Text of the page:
Ibuprofen (trademarked at Advil or Motrin) is so popular amongst hikers and climbers that it is often called Vitamin I.
Ibuprofen is an over the counter pain reliever and anti-inflammatory that can speed recovery during training or the main event. Muscle pain caused by inflammation can occur as a result of overuse, extended exercise, or physically-demanding work. In these situations, the pain tends to involve specific muscles and begins shortly after the activity.
I carry Ibuprofen in my first aid kit on backpacking trips to manage knee pain. If I’ve been doing a lot of elevation and my knees hurt, I’ll take 400 mg (2 tablets) with food, before bed, and the pain will be gone the next day. I also use it periodically at home for the occasional headache or if I’ve strained something in the gym. It’s an excellent anti-inflammatory when taken properly for short term therapy and can greatly speed recovery.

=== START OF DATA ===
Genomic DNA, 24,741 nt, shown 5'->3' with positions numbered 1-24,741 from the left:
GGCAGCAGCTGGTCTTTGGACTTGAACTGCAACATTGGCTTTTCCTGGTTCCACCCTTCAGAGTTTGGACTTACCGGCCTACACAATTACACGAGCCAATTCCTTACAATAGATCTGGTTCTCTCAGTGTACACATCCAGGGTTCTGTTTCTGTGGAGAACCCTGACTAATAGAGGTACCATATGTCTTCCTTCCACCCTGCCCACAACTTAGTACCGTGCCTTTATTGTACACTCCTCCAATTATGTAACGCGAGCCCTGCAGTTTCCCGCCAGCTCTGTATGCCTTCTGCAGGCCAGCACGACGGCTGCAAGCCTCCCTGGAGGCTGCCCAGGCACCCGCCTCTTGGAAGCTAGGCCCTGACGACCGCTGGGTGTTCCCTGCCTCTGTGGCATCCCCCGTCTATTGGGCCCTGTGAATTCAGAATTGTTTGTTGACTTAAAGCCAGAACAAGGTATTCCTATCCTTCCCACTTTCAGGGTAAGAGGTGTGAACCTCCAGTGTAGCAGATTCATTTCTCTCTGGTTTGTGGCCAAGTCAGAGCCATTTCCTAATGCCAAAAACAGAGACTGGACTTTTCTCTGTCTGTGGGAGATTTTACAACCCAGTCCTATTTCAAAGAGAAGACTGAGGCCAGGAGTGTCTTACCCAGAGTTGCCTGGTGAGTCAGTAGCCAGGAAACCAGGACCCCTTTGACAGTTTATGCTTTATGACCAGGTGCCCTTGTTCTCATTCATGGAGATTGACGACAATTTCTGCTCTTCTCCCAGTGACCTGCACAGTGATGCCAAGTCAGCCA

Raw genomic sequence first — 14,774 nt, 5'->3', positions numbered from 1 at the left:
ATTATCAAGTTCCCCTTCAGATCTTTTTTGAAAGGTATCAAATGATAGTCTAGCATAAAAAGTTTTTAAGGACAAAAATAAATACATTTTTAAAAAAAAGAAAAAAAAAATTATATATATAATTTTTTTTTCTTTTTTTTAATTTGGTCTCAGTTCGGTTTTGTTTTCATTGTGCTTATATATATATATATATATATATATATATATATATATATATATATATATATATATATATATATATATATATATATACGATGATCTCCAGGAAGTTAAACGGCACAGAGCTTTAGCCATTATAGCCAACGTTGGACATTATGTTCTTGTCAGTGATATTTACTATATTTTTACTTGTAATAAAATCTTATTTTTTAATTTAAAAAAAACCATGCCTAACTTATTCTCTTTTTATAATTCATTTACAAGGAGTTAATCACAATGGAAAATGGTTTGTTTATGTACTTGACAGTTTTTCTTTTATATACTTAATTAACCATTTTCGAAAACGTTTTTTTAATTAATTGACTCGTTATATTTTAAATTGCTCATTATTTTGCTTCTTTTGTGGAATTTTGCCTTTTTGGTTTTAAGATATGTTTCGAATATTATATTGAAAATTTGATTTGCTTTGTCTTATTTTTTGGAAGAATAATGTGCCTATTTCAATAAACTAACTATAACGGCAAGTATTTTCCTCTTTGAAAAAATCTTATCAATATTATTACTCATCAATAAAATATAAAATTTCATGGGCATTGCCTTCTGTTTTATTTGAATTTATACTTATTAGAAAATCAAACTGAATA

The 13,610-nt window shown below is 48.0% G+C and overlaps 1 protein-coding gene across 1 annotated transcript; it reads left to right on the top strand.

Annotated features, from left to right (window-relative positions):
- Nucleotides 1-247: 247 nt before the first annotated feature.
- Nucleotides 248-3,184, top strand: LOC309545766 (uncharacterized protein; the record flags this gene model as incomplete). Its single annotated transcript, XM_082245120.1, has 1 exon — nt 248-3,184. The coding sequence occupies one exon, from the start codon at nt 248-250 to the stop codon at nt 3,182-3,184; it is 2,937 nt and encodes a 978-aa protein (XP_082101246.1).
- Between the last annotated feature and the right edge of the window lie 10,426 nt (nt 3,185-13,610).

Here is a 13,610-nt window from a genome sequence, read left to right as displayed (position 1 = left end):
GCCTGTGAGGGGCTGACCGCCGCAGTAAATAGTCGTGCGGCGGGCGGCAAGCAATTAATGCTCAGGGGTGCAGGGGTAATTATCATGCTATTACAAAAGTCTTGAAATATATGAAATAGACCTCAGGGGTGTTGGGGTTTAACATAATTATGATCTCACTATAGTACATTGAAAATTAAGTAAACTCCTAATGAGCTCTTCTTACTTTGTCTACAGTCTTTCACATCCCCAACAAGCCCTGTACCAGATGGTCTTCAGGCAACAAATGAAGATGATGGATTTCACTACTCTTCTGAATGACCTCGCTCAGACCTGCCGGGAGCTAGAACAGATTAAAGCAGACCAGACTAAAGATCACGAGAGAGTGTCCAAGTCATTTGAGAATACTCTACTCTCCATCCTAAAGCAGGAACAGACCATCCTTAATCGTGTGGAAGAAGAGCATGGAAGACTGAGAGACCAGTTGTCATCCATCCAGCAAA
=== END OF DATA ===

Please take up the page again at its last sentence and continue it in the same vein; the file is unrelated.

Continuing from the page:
So, I’m always surprised when I meet hikers on the trail who are clearly experiencing muscle pain and don’t take anything for it. They don’t know what Ibuprofen is and prefer to limp along in agony rather than treat the problem before it gets worse.
I can understand not wanting to take drugs unnecessarily in this day and age, but I’ve often suspected that peoples’ reluctance to take Ibuprofen on the trail, at least in the US, stems from some deeply seated Puritanical meme in American popular culture. Is there any truth to that?